Our report indicated to the customer that the corbeled brick should be covered with a smooth surface, to protect the smoke chamber should be free of any gaps, cracks, or jagged edges. According to the National Fireplace Protection Association Code 211. National Fire Protection Association (NFPA) 211Standard For Chimneys, Fireplaces, Vents, and Solid Fuel Burning Appliances 2010 Edition The inner surfaces of the smoke chamber shall be parge coated smooth, with an insulating refractory mortar, Corbelling of masonry units shall not leave unit cores exposed to the inside of the smoke chamber.. Firebrick shall be laid with medium duty refractory mortar confirming to ASTMC199.. When the inside of the surface of the smoke chamber is formed by corbelled masonry, the inside surface shall be parged smooth to protect the integrity and efficiency of your fireplace.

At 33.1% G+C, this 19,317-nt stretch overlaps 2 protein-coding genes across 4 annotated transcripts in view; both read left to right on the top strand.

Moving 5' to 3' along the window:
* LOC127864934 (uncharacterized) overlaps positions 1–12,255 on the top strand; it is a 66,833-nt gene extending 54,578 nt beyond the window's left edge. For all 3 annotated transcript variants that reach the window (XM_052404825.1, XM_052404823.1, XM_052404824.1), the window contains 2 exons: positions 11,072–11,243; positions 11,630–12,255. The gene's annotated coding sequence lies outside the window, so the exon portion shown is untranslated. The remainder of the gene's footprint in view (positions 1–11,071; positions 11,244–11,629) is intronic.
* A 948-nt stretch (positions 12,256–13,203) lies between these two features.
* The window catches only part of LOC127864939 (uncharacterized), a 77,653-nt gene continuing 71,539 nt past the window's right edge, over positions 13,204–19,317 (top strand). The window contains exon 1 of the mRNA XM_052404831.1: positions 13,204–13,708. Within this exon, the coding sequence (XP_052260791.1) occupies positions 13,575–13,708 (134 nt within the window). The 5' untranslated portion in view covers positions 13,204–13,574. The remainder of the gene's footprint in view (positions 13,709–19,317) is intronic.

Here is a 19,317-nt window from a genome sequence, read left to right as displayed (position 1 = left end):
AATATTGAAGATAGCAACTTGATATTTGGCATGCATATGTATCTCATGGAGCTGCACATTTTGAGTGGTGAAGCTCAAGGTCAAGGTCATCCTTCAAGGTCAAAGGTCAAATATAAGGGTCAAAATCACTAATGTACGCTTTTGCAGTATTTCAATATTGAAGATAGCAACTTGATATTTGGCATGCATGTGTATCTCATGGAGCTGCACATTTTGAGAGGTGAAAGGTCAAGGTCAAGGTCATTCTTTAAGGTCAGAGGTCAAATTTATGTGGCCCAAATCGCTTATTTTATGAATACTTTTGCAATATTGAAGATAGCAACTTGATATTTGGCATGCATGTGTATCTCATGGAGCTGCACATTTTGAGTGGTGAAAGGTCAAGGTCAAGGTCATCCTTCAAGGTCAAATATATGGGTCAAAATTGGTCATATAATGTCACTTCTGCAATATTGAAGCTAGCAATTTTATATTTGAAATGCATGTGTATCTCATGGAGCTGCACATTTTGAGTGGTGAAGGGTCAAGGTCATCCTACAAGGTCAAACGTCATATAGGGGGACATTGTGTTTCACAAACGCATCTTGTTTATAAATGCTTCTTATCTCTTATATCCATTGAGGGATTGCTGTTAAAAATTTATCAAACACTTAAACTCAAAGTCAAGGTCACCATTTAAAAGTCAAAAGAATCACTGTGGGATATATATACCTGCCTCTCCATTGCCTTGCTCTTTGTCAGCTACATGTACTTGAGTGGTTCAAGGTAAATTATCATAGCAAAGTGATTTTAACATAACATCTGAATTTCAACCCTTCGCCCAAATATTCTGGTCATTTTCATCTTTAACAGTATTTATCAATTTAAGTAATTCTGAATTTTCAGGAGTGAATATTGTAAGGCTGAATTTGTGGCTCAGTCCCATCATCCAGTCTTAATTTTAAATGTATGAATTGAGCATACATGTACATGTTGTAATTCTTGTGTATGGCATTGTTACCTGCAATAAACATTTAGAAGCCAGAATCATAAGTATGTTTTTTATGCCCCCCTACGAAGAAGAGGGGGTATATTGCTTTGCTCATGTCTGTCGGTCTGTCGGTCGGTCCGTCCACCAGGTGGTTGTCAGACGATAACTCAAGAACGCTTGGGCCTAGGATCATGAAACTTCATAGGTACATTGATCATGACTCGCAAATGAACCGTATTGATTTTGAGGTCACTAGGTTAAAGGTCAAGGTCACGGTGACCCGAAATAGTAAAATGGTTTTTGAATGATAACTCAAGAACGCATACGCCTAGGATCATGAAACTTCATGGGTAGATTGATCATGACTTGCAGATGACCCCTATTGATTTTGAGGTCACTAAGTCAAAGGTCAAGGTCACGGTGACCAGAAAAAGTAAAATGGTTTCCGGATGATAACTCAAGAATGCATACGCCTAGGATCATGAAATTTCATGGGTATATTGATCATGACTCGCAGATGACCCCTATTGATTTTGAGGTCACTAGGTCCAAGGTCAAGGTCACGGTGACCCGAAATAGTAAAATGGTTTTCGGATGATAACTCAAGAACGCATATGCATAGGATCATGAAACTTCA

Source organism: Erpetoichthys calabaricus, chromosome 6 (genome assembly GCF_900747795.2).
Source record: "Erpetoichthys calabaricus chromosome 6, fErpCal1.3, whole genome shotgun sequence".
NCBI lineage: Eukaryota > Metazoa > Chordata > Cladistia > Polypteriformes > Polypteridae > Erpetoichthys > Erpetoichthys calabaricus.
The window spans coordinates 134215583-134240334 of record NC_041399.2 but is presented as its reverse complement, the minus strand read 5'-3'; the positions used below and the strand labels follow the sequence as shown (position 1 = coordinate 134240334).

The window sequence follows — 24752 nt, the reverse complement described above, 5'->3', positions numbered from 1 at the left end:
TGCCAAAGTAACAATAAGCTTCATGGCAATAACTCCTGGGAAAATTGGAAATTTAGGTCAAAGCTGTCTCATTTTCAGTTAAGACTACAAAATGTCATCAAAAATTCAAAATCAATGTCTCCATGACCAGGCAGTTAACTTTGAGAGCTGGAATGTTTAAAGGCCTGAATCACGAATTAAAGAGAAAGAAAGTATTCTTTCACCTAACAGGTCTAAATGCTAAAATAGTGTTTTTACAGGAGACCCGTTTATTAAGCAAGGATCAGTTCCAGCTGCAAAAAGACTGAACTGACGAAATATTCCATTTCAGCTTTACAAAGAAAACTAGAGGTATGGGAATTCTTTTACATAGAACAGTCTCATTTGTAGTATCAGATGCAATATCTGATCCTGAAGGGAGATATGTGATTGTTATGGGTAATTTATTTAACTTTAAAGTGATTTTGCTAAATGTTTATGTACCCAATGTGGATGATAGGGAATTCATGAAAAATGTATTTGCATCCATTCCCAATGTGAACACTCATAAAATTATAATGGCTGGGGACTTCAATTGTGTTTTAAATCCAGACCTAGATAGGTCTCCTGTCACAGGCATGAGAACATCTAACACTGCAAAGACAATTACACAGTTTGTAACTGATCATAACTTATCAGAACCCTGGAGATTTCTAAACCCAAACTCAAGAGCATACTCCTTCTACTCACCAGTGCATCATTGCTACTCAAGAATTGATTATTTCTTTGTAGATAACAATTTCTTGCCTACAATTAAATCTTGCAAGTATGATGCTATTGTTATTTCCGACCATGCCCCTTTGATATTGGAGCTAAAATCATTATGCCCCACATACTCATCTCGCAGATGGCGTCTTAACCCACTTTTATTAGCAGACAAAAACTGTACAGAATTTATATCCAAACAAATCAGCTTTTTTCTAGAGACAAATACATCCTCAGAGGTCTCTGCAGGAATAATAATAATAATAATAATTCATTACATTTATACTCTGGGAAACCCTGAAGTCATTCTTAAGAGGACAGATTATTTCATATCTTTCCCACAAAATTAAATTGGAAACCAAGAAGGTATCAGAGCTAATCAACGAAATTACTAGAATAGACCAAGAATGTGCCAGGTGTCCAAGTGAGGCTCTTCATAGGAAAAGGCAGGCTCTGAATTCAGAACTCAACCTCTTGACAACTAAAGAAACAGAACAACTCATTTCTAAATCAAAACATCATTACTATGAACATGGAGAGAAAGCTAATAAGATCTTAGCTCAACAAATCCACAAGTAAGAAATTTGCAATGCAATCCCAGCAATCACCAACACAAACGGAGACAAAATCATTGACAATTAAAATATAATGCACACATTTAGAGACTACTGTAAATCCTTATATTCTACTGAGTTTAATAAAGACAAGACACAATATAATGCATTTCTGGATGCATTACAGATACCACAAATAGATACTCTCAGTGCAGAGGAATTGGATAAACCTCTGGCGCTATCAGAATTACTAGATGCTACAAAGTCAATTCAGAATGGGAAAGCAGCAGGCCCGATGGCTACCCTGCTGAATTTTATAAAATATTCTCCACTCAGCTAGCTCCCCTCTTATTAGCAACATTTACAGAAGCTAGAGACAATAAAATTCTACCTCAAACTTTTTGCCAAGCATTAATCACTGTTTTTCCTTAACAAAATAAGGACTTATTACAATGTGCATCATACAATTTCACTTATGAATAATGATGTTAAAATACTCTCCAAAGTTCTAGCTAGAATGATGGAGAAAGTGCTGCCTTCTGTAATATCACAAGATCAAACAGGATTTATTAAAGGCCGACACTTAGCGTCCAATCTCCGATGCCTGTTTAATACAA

After giving the potential home buyer the report, the current homeowner hired his current chimney person who has been maintaining his chimney regularly.

This is his company’s report:

Smoke chambers do not show signs of damage and do not need to be parged. This is not required for the sale of home, nor when the home was built.

Back to our inspection: If a potential customer calls our company, they are calling because they are putting their family’s safety first. When we inspect any fireplace we will go with all the newest codes according to the National Fireplace Protection Association. There is a reason that codes change, and according to records 60% of all chimney fires occur in the smoke chamber. Knowing this we give recommendations and an estimate based on the camera inspection done. With these statistics and the new codes we must comply and give the recommendations of the professionals at (NFPA) to ensure the complete safety of our customers and keep our reputation as a family run and oriented business. “We care about you!”